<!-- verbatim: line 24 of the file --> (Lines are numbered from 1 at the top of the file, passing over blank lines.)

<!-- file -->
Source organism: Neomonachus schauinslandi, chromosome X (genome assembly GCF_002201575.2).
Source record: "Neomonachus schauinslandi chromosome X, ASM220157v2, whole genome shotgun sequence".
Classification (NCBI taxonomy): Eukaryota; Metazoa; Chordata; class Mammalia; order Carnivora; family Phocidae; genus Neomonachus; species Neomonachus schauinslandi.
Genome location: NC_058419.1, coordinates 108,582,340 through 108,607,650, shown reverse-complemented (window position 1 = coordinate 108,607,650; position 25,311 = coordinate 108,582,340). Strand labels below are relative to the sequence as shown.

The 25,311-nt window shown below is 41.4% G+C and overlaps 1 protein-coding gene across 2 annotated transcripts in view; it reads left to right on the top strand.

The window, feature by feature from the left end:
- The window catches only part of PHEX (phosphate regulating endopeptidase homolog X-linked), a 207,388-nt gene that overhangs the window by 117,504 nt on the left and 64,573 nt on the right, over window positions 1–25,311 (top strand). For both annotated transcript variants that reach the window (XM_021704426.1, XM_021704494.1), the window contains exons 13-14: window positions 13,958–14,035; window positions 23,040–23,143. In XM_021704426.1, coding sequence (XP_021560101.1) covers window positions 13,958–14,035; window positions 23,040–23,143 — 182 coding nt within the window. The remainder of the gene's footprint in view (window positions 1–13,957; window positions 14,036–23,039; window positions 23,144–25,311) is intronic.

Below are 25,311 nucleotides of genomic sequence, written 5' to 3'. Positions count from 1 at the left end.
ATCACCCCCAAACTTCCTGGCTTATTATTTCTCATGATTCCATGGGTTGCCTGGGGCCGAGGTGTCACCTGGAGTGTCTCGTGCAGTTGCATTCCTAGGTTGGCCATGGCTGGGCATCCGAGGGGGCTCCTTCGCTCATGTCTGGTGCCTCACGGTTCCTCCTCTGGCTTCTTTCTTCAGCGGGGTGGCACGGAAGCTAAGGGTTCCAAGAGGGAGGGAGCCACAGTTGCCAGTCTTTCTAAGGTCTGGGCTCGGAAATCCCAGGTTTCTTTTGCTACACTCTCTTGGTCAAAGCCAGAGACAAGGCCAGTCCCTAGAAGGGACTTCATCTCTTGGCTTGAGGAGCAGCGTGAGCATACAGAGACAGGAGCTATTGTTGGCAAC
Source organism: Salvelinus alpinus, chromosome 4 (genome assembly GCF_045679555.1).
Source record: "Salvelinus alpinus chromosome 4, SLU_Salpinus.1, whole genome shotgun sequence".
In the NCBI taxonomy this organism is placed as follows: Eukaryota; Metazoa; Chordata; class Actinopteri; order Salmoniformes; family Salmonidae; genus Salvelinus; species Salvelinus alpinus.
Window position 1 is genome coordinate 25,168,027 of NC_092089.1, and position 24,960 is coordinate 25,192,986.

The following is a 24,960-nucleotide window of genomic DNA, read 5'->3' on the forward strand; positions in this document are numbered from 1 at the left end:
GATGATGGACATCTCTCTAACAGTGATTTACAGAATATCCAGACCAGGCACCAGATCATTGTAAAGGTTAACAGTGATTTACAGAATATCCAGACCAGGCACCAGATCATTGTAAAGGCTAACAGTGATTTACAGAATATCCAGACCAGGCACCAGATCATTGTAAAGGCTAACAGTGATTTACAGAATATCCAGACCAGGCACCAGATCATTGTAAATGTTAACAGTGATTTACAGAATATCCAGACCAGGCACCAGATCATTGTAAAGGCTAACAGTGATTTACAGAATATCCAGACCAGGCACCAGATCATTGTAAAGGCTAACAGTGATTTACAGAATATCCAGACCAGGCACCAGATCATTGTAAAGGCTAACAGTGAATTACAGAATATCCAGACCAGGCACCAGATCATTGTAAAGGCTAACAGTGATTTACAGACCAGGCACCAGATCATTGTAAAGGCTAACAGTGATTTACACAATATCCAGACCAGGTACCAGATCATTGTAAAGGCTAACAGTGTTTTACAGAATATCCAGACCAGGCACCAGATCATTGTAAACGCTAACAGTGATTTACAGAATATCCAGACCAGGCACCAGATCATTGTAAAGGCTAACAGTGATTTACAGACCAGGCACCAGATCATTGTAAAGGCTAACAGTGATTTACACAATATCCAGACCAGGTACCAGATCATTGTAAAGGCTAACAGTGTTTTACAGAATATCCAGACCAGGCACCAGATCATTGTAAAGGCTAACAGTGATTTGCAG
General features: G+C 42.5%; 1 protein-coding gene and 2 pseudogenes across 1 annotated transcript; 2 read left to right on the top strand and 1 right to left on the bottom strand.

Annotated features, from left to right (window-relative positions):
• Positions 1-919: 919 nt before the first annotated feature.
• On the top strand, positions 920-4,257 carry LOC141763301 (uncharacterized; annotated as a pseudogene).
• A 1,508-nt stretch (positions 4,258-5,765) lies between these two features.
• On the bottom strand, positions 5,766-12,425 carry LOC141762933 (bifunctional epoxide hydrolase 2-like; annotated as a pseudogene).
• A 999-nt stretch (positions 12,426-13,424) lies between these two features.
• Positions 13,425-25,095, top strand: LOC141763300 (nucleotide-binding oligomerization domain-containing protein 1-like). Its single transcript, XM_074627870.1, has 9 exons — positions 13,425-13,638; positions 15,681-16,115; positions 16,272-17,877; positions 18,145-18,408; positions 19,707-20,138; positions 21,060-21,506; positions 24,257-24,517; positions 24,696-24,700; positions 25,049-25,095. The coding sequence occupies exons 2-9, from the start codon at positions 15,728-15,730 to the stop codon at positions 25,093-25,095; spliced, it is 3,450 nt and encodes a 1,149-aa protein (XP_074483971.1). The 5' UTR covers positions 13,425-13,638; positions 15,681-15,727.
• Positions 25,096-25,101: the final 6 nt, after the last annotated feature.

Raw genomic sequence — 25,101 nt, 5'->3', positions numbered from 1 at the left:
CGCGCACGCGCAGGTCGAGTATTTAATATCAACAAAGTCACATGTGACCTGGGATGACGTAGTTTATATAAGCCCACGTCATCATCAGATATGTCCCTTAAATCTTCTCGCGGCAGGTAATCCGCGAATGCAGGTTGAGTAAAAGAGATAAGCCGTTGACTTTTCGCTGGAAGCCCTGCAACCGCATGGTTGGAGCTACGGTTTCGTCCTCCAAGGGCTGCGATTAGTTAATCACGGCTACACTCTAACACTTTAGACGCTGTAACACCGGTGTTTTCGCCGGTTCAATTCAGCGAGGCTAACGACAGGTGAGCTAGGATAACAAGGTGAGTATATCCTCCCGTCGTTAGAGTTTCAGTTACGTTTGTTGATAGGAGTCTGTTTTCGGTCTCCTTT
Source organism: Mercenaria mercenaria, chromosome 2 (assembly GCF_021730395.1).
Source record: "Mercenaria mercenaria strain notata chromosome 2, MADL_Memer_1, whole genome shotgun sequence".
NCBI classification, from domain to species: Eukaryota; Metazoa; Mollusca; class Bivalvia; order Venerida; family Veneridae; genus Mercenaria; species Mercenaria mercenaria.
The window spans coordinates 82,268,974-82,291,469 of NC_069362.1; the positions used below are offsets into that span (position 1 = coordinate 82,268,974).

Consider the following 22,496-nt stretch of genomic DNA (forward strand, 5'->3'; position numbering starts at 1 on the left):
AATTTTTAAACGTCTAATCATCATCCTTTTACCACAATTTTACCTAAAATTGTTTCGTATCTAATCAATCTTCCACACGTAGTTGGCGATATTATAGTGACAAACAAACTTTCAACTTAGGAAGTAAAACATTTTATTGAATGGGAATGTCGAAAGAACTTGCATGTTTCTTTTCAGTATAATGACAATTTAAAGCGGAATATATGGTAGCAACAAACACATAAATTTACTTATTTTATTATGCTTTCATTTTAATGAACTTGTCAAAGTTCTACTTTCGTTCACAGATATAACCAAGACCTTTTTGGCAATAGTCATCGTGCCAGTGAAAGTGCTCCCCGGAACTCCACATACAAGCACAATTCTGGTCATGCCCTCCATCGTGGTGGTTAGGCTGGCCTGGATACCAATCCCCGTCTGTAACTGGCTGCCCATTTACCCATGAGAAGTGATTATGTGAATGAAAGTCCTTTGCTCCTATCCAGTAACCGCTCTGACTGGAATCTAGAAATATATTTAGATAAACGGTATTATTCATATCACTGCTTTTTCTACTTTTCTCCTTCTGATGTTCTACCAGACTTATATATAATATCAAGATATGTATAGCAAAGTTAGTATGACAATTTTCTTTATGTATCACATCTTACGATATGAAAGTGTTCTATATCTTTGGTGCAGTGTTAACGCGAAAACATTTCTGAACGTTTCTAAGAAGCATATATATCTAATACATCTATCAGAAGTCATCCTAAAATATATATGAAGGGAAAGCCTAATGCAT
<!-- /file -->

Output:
• Positions 25,096-25,101: the final 6 nt, after the last annotated feature.